Over the weekend I ran into this article from Planet Money/This American Life about a charity that just gives money directly to people. It should help to prepare my students for the Heifer International Ranch trip next month. It’s interesting to hear what people spend the money on; things like metal roofs and cows. Heifer gives cows and training instead of just cash. The article compares and contrasts the two approaches.

Citing this post: Urbano, L., 2013. How to Give Effectively, Retrieved May 30th, 2017, from Montessori Muddle: http://MontessoriMuddle.org/ .
Attribution (Curator's Code ): Via: Montessori Muddle; Hat tip: Montessori Muddle.

Insect Appendages: Practicing Mounting Specimens

July 1, 2013

Microscope slide with fly antenna mounted in nail polish.

Microscope slide with fly antenna mounted in nail polish.

I’m really beginning to like the idea of giving students the option of putting together their own, individual, slide collections. So, to practice mounting slides with nail polish, I tried to make a start on my own permanent slide collection. It was partially successful.

Procedure

The subject fly. 30x magnification under the stereoscope.

The subject fly. 30x magnification under the stereoscope.

To start, I found a dead fly near the window. It had been dead for a while and so I assumed it was pretty well dried. Carefully, under the stereoscope, I pulled off the appendages — antenna, wings, legs — for mounting. The fly itself was too big to mount, as were the major body parts, but as I was dismembering it the head, thorax, and abdomen came apart. In fact, the head broke into a few pieces as well, including one of the compound eyes, which I thought would be worth trying to mount even though it was somewhat thicker than the other parts.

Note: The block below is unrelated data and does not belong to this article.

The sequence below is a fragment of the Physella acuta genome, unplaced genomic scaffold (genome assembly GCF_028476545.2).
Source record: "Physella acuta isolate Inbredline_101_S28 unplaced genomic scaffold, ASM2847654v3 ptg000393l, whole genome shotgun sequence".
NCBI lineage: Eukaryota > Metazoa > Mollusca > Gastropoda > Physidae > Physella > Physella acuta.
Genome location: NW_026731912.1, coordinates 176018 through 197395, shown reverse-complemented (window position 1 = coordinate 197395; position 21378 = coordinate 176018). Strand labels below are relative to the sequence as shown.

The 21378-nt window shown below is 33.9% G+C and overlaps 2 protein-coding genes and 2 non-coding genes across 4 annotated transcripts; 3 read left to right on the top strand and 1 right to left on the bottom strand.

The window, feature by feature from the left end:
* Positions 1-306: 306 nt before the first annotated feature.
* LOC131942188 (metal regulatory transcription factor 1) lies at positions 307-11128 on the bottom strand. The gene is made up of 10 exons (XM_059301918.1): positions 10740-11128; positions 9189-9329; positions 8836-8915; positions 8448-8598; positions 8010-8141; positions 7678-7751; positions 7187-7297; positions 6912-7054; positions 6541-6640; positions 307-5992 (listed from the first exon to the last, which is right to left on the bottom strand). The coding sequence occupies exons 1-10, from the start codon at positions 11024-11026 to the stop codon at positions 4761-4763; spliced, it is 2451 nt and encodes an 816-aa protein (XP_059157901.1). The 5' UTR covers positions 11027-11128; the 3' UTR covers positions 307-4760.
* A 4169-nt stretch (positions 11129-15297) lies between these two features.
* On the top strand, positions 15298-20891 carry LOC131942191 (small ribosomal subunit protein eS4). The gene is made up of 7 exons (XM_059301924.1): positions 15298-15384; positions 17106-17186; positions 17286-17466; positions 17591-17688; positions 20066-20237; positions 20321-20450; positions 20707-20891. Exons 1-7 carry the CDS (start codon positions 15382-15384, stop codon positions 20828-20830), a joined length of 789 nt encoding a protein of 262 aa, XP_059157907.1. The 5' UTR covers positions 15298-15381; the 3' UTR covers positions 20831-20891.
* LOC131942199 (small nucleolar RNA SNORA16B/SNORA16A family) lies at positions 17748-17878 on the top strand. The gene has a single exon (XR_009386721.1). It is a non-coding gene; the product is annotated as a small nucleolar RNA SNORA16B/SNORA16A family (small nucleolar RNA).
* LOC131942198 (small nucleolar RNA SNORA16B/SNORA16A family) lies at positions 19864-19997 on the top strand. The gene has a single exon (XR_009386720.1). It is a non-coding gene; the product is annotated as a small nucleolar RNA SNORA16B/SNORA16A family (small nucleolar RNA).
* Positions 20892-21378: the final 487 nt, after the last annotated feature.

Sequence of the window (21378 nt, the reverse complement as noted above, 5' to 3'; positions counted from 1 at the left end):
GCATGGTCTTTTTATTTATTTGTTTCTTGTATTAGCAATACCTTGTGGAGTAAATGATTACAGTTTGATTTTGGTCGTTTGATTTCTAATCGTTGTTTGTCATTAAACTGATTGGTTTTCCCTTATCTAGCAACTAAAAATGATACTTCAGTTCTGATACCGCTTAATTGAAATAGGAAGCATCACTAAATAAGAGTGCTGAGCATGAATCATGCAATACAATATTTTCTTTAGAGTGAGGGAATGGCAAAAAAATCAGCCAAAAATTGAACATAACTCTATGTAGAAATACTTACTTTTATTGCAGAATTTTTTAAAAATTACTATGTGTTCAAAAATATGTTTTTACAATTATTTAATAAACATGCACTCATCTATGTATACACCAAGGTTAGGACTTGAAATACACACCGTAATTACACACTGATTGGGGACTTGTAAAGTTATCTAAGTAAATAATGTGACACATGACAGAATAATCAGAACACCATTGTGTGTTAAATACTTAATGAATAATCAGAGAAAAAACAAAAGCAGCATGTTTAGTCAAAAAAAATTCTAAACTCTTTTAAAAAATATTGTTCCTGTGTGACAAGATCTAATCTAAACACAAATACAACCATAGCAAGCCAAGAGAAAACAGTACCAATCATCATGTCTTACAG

I started with the antenna. The procedure I tried to follow is simple. Place a small drop of nail polish on the slide and then put the sample on the nail polish drop. Next place a drop of nail polish on the coverslip, flip it upside down and put the two drops together. The weight of the coverslip will flatten nail polish out into a thin layer. You then put small drops of nail polish at each corner of the coverslip. The polish will seep in between the slide an coverslip by capillary action until the entire underside of the slip is saturated.

Since the antenna was so small, I actually broke a cover slip into quarters to make them, I hoped, easier to manage. The slides were then left to dry overnight.

The initial results were, as I have mentioned, mixed. Bubbles encroached on a number of the specimens, particularly the thicker ones, like the rear legs, but for the most part, the specimens were clearly visible, with a minimum of obstructions to the view.

Antenna

Antenna at 40x magnification:

Fly's antenna at 40x magnification. Mounted in nail polish: Strengthener, Nail Hardener. Notice the air bubble encroaching on the sample from the bottom.

Fly’s antenna at 40x magnification. Mounted on slide in nail polish: Strengthener, Nail Hardener. Notice the air bubble encroaching on the sample from the bottom.

Antenna at 100x magnification:

Fly antenna tip at 100x.

Fly antenna tip at 100x.

Antenna tip at 400x:

Fly antenna tip at 400x.

Fly antenna tip at 400x.

Legs

Of the four leg slides I made, three had serious problems with bubbles, and the one that did not was missing the end segment of the leg. Part of the problem with the bubbles may have been that it took me a while to get the legs onto the nail polish drops, which allowed the drops time to evaporate. This could have resulted in a more viscous drop by the time I added the coverslips, which would not have lain down quite as flat, leaving space for the bubbles to come in. Another possibility is that the thickness of the legs made the glass coverslip tip up toward one side.

Fly front leg:

Fly front leg 100x.

Fly front leg 100x.

Middle leg:

Fly's middle leg. 100x magnification.

Fly’s middle leg. 100x magnification.

The tip of the middle leg is inside the nail polish.

Fly middle leg's tip. 400x.

Fly middle leg’s tip. 400x.

Rear leg:

The tip of the rear leg is in air pocket while the rest is not. 100x magnification.